But it’s important to note that this method does require some clock knowledge and experience, so if you’re not comfortable tinkering with the inside mechanisms of your clock, it may be best to take it to a professional.

9. Use a Hair Dryer:

This is another technique that can be used for clocks without pendulums. Turn your hairdryer on to its highest heat setting and hold it about six inches from the clock for a few minutes. This should help loosen any stuck gears and get your clock ticking again.

Be sure not to leave the hairdryer near the clock for too long, as it can damage delicate parts or cause overheating.

10. Use a Magnet:

This technique will require some trial and error, but it has worked for users in the past. Place a magnet on top of your clock and hold it there for a few seconds. If all goes well, the mechanism should start to move again. Just be sure to remove the magnet quickly so it doesn’t interfere with any other parts of the clock.

It’s important to note that this method may not work for all clocks, and caution should be taken when using magnets near delicate clock mechanisms.

Following these methods on how to fix an overwound clock should help get your clock ticking again in no time. Just be sure to handle your clock with care and patience, as forcing any parts can cause further damage. And if all else fails, it may be time to take it to a professional for repairs.

Some Tips and Suggestions:

1. Never use a tool to unwind the clock. The force of the gears rubbing against each other will cause uneven wear and may prevent you from winding your clock properly in the future.

2. Stop winding when there is still some room on the crown/knob left, even if it is only a few turns. This ensures that you won’t overwind your clock.

3. If you have not used your clock in a while, don’t try to solve the problem by winding it hard because you think it just doesn’t work correctly anymore or something wrong with the gears. This will probably break your clock.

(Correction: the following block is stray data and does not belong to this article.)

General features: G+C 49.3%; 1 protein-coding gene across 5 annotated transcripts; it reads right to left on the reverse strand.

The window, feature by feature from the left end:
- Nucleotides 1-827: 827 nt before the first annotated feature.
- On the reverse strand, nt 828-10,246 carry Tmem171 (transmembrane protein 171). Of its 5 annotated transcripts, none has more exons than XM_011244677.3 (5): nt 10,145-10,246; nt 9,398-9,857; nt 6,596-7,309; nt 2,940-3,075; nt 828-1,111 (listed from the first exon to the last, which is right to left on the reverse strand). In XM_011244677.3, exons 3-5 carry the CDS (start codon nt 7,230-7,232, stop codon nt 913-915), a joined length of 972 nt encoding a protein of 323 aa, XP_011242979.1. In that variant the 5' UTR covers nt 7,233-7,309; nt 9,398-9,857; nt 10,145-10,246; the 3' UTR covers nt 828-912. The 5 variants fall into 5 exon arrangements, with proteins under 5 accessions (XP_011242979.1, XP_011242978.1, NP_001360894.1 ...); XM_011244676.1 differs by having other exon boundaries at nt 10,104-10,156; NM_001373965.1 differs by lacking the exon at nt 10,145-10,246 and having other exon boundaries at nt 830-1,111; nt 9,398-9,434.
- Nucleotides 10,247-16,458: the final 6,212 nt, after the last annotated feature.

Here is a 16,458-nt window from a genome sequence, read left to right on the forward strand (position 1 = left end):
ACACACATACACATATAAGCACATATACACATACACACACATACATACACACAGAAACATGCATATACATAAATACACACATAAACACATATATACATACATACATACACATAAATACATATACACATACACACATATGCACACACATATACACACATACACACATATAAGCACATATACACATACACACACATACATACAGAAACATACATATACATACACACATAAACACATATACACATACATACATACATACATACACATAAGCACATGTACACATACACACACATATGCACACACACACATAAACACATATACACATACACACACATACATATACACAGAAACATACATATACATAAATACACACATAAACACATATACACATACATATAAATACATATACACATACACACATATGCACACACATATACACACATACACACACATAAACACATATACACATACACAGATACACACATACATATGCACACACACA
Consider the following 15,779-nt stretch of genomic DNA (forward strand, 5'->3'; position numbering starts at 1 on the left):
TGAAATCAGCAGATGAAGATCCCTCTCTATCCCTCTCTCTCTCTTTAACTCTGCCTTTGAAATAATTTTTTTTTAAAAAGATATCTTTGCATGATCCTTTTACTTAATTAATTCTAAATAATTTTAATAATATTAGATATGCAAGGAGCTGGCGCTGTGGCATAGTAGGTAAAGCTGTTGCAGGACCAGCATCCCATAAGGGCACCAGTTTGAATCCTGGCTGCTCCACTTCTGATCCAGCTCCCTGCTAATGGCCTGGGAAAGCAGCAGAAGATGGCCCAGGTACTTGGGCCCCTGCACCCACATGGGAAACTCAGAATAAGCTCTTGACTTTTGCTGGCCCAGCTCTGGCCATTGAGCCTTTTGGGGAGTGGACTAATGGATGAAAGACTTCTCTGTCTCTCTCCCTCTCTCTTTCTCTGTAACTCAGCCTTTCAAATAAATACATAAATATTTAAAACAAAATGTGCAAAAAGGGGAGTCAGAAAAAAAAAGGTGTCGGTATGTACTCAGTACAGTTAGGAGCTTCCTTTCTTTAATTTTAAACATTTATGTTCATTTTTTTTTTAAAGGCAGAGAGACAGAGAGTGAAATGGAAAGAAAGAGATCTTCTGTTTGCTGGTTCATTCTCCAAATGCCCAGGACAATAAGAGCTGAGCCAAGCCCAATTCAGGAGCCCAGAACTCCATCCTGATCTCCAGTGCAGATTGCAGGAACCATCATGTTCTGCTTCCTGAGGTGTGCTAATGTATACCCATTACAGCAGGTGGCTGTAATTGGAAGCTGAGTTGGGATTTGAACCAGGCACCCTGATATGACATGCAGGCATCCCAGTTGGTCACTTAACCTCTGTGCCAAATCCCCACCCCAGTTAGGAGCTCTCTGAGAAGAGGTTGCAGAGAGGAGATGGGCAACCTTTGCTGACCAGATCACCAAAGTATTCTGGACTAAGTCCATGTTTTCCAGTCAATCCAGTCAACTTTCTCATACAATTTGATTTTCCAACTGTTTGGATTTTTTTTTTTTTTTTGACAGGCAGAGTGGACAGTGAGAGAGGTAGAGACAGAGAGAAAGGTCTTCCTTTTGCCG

4. When trying to correct an over-wound clock, you will almost always break it if you use excessive force. Just like when winding your clock, stop when there is still some room left on the crown.

5. If your hour wheel (the wheel with the 1-12 numbers on it) breaks off or falls out completely when trying to fix your over-wound clock, you will have to replace it. This can be not easy and probably best left to a professional clockmaker.

6. If it’s possible, take your clock to a professional clockmaker and let them fix it.

7. You can also try using a fishing line or strong string to unwind your clock instead of the crown/knob if you don’t have access to it. But, again, make sure that there isn’t any dust on either end of the string before you begin, and be very careful not to let the string go too fast or it may snap and break your clock.

How Do You Release a Clock Mainspring?

If your clock’s mainspring is overwound, you’ll need to release it before you can wind it up again. To do this, remove the hands from the clock and locate the winding stem. You should see a small hole in the center of the stem. Use a paper clip or a small screwdriver to insert it into that hole while also applying pressure to the opposite end of the clock. This should release some tension on the mainspring, allowing you to unwind it safely.

You may need to repeat this process a few times before the mainspring is fully released. And as always, make sure to be gentle and patient when working with delicate clock mechanisms.